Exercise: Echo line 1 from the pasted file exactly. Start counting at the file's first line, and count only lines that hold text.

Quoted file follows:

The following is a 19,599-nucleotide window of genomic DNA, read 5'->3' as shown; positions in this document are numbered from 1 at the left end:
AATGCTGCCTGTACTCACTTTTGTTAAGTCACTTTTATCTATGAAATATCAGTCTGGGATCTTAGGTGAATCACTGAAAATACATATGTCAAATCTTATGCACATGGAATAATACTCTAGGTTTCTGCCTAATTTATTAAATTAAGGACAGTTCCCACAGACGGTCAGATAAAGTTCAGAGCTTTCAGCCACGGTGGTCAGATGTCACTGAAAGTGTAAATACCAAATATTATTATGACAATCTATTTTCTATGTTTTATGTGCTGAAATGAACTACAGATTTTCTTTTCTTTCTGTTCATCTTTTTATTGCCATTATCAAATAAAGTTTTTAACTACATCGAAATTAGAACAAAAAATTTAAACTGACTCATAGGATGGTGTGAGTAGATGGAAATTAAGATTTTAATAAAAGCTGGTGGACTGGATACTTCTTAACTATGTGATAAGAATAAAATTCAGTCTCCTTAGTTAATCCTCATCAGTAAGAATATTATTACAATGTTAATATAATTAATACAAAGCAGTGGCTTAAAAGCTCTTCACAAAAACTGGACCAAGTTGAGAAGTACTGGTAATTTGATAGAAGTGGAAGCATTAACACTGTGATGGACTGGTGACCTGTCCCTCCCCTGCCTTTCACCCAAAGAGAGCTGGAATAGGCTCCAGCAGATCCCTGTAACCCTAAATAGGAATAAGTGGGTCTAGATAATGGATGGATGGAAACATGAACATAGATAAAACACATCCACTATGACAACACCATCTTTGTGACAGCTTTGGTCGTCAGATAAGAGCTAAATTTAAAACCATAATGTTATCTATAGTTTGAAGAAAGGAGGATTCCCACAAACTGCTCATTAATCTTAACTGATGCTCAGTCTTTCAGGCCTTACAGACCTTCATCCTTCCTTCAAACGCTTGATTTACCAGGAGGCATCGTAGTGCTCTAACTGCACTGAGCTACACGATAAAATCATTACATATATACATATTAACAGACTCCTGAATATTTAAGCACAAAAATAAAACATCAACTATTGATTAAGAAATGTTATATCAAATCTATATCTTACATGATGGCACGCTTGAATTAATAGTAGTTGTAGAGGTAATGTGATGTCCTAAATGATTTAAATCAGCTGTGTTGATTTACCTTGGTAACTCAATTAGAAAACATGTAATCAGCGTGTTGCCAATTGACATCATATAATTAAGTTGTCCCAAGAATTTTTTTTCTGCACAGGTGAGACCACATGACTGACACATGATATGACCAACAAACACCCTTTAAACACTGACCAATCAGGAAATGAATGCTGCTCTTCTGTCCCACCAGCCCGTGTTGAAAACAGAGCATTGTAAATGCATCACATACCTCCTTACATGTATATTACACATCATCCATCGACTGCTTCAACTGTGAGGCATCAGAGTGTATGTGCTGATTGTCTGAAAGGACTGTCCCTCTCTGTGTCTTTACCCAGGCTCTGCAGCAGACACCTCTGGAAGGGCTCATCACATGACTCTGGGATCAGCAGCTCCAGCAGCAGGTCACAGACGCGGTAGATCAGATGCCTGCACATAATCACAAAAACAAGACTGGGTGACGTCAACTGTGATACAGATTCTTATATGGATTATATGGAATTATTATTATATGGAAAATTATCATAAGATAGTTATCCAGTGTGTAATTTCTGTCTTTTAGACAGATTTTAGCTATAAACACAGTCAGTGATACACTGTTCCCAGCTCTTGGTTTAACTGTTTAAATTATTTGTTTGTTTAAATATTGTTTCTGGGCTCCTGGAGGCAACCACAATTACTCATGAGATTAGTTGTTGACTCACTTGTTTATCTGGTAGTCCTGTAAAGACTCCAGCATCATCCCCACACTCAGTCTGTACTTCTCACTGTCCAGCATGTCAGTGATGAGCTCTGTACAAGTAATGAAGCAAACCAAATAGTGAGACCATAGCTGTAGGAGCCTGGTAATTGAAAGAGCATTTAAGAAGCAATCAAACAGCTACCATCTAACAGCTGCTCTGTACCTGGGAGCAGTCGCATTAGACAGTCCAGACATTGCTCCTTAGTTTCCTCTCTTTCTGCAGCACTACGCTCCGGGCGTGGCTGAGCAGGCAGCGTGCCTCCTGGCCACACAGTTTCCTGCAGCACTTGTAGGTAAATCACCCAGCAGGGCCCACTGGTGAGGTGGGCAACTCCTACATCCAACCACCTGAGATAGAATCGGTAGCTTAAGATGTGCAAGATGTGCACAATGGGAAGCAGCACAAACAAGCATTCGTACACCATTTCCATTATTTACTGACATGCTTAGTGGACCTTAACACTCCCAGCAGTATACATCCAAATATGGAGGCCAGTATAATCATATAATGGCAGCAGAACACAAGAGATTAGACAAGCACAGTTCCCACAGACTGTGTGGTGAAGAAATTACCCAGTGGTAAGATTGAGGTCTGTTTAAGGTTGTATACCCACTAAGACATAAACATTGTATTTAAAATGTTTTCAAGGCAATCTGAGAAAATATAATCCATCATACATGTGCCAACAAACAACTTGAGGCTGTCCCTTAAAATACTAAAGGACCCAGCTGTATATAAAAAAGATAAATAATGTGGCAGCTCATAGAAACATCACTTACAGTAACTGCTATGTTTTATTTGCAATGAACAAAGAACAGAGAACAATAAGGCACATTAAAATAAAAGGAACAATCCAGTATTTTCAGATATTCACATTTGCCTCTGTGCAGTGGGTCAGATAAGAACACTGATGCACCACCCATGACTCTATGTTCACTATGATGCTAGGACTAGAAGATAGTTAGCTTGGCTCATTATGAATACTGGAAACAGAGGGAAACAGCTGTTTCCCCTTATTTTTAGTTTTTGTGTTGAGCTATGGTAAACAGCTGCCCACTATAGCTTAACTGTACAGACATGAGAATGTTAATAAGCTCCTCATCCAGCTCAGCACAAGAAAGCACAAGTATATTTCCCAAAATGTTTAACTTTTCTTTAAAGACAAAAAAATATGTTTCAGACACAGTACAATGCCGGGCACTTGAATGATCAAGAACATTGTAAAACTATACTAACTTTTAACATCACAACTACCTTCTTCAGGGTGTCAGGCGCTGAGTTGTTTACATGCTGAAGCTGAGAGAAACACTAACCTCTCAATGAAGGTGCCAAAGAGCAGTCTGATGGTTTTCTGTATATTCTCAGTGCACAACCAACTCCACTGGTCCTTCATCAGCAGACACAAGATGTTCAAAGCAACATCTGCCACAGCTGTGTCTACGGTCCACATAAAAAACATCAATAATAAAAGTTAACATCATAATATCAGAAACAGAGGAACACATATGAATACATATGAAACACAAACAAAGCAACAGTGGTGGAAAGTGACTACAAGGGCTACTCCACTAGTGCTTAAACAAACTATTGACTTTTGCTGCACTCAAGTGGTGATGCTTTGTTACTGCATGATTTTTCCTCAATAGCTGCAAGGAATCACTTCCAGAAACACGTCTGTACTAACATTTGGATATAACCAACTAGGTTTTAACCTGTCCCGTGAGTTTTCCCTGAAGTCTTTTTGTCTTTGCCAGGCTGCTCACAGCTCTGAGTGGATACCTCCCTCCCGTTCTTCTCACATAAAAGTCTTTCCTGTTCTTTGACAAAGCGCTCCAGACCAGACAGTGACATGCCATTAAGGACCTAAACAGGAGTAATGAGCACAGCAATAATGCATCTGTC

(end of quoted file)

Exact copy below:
The following is a 19,599-nucleotide window of genomic DNA, read 5'->3' as shown; positions in this document are numbered from 1 at the left end: